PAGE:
Following multiple government measures instituted in recent months to contain the steep rise in parallel market exchange rates and commodity prices, the rates of increase have now slowed. There has now been some stability in exchange rates and prices since September. The gap between the official interbank and the parallel market exchange rates continues to narrow, with the rates nearly converging in October. As of October 25, the interbank rate averaged 632 ZWL/USD (technically 695 ZWL, given the 10 percent adjustment allowable for businesses) compared to around 700 ZWL/USD on the parallel market. Parallel market rates of above 700 ZWL/USD are obtainable when disposing of large amounts of USD.

    Use of the USD is increasing in both formal (public and private) and informal sectors. Given continued shortages of ZWL cash, higher premiums on electronic and mobile money transfers, and stable ZWL rates and prices, households earning in USD have little incentive to exchange to ZWL to make their purchases. Given stable ZWL exchange rates and global price trends, prices of most basic commodities have either remained stable or somewhat decreased (Figure 1), while price reductions were mainly noted in USD terms. For example, in USD, bread recorded a 20 percent price drop from September to October. In ZWL, maize meal, vegetable oil, and wheat flour prices were mostly stable (showing a decrease of 5 percent or less) between September and October across FEWS NET–monitored markets, although prices were still 550, 330, and 640 percent higher, respectively, compared to the same time last year.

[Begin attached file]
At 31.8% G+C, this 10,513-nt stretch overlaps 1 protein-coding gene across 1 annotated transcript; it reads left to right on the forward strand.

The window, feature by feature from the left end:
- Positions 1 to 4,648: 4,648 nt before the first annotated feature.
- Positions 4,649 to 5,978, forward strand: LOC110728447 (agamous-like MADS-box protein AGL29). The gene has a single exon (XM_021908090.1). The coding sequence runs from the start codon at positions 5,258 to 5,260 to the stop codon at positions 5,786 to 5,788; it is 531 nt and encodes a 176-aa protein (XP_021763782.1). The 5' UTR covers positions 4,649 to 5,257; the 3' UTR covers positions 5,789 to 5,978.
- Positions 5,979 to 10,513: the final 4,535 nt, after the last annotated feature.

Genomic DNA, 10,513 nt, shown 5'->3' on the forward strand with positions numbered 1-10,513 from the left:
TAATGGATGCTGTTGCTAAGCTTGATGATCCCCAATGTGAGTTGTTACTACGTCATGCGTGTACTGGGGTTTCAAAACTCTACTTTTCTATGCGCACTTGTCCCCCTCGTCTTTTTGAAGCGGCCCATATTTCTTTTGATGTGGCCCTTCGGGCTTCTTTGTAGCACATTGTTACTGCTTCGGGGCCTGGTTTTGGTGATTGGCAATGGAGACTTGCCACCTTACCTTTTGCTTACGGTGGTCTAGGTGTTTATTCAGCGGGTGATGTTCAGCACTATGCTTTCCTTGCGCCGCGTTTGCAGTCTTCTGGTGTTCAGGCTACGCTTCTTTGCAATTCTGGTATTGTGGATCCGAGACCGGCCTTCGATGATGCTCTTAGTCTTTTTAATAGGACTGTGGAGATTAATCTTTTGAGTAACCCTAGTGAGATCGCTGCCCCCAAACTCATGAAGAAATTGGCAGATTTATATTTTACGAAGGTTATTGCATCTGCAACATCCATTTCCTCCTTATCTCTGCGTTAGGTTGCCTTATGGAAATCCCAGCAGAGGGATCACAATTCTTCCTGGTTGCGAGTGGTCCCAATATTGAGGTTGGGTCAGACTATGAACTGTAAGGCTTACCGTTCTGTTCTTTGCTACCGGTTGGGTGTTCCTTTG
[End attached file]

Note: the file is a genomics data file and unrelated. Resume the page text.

Fuel prices have been marginally decreasing since the peak in June this year. However, fuel prices remain above average and are still the highest in Southern Africa. At the end of October, diesel and petrol sold at an average of 1.73 USD and 1.55 USD per liter, respectively, which are 8 and 12 percent lower than the peak prices experienced in June 2022, yet 25 and 11 percent above the same period last year, respectively. Despite declining fuel prices, high transportation costs, prolonged power cuts, an increase in electricity tariffs by 45 percent at the end of September, and even higher prices for alternative sources of energy, such as diesel, among other drivers, are all contributing to a continuation of the high cost of production and high prices of goods and services.  

    Despite general price stability, the cost of living continues to increase, keeping most goods and services out of reach for poorer households, who continue to struggle with below-normal income and constrained purchasing power. In October, ZIMSTAT reported the food poverty line (minimum cost of meeting basic food needs per month) and the total consumption poverty line (minimum cost of basic food and non-food needs per month) for one person averaging at 21,455 ZWL and 28,144 ZWL, respectively. While this still represents an increase of 3.1 percent for both lines as compared to September, the rate of increase for both has been decelerating since August (Figure 2).